Ministry of Health officials from Antigua and Barbuda, Dominica, St Kitts and Nevis, and St Vincent and the Grenadines brainstorm how to integrate the ZiCaMas tool into their sustainability plans. Photo credit: URC

Representatives from USAID-funded projects, Ministries of Health, UNICEF, PAHO, Save the Children, and NGOs from 18 Latin American and Caribbean countries gathered in Panama City April 24-26 for the USAID Care and Support for Infants, Mothers, and Families affected by Zika Conference. At the ASSIST Project-coordinated event, attendees shared lessons learned and recommendations for future emergency epidemics, with a focus on best practices for screening and identifying infants affected by congenital Zika syndrome and linking them to health services.

Dr. Shivon Belle-Jarvis, a pediatrician at the Antigua and Barbuda Ministry of Health, gave a dynamic presentation on the Antiguan experience with improving the quality of care for Zika affected children and families. She highlighted the rollout of a new software program specifically created for surveillance and better care and support of babies and families potentially affected by Zika. This Zika case management tool – or ZiCaMas – developed by the ASSIST Project with funding from USAID, enables health care providers to identify and better track babies and their families so they receive timely clinical and non-clinical care. The software has been launched and its early benefits noted in Antigua and Barbuda.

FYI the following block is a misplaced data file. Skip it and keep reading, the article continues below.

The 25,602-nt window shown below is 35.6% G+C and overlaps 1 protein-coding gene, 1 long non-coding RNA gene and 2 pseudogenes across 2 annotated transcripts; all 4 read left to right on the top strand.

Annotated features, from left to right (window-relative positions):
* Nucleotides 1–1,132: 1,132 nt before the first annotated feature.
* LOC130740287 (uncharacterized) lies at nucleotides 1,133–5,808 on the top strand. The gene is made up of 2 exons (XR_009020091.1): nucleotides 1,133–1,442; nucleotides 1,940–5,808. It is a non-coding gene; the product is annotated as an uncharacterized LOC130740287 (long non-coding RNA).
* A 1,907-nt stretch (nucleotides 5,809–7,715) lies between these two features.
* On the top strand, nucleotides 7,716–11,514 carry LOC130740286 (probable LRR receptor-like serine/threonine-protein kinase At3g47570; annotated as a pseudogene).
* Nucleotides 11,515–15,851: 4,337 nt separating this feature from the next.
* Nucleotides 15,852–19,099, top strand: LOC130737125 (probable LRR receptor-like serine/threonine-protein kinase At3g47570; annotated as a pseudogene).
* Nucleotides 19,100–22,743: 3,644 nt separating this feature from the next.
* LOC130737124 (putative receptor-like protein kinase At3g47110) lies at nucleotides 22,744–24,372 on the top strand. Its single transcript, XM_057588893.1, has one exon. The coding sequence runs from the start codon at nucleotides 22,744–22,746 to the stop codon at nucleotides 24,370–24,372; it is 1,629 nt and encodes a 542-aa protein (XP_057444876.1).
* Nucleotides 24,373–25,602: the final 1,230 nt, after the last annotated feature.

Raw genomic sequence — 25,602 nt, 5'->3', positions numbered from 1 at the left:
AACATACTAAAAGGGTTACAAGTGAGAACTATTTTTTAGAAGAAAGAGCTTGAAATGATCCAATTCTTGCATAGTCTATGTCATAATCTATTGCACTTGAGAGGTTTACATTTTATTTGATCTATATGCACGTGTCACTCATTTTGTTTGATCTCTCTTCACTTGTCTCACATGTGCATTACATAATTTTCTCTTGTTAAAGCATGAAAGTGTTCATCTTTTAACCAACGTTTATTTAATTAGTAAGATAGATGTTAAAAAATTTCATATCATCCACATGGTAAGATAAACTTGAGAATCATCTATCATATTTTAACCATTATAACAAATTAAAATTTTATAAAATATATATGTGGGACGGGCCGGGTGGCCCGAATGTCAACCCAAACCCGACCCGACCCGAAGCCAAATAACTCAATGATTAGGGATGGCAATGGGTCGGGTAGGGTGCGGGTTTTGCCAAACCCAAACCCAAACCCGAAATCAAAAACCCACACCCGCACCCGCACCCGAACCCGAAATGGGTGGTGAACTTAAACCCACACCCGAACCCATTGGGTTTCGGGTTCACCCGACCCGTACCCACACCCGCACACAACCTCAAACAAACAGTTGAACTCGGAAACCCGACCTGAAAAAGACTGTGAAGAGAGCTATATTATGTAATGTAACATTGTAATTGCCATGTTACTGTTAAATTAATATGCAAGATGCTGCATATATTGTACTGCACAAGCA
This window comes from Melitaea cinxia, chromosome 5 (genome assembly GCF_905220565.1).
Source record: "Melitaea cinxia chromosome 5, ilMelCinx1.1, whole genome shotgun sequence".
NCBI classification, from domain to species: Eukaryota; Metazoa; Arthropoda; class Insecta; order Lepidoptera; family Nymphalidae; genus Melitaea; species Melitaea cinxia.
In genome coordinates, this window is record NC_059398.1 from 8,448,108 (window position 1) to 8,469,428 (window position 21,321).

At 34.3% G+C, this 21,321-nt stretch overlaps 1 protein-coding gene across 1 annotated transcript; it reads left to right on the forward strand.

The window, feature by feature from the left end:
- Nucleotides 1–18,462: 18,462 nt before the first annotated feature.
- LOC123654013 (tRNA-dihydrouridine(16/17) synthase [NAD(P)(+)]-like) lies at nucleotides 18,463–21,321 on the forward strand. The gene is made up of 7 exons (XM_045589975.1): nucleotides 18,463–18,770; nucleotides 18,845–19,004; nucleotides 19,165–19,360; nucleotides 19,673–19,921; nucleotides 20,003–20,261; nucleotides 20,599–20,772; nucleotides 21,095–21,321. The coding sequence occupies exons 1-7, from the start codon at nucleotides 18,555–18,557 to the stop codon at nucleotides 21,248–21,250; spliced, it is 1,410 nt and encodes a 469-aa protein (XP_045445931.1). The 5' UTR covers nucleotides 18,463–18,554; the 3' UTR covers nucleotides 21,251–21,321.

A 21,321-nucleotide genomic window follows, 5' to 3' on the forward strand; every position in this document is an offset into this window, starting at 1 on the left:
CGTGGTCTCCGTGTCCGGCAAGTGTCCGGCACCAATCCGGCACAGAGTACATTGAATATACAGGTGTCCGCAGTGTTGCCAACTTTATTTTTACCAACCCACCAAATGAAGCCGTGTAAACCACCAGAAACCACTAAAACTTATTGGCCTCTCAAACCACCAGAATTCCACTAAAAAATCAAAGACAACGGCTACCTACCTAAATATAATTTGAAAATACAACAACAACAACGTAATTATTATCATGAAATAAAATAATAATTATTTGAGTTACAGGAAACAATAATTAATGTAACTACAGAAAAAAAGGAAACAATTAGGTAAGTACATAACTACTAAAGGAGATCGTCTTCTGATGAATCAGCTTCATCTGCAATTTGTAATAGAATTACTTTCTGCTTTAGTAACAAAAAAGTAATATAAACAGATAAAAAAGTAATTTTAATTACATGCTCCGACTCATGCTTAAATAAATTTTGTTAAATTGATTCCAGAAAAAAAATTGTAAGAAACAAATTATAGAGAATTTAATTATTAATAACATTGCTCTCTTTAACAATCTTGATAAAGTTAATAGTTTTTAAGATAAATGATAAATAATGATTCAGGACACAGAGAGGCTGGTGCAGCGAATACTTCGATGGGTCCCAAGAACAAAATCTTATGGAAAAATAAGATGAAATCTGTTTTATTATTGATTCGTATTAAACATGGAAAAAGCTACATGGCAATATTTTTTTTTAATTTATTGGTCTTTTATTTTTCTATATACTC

“This software is awesome because it allows us to not only look at the mothers but also the children, and it allows us to monitor the quality of care that is offered, not only in the hospital but also in any health care facility nationwide, whether private or public,” Dr. Shivon Belle-Javis highlighted in a local newspaper article.

The ZiCaMas tool is also being used in Dominica, St Kitts and Nevis, and St Vincent and the Grenadines, which are all receiving short-term technical assistance from the ASSIST Project. The tool was co-developed with substantial input from health care providers and Ministry of Health officials from all involved countries and the American Academy of Pediatrics. It has the potential to be used regionally to generate comparable data and inform case management and surveillance of Zika and similar conditions resulting in neurodevelopmental disabilities.

While there is reason for celebration that Zika has waned Latin America and the Caribbean since the 2016 peak, scientists feel certain the disease will be back. Previous outbreaks of viruses from the same genetic family as Zika, such as Chikungunya, have followed a similar pattern.

The ZiCaMas tool will help build capacity and prepare countries so they are better equipped for the monitoring, detection, and care essential to containing and treating similar public health emergencies.

“We know that these children will get older, but are we as a nation prepared to deal with the children and their families?” … With ZiCaMas software, “we can know not only how to respond to Zika but other epidemics that may arise in the future,” says Dr. Belle-Javis.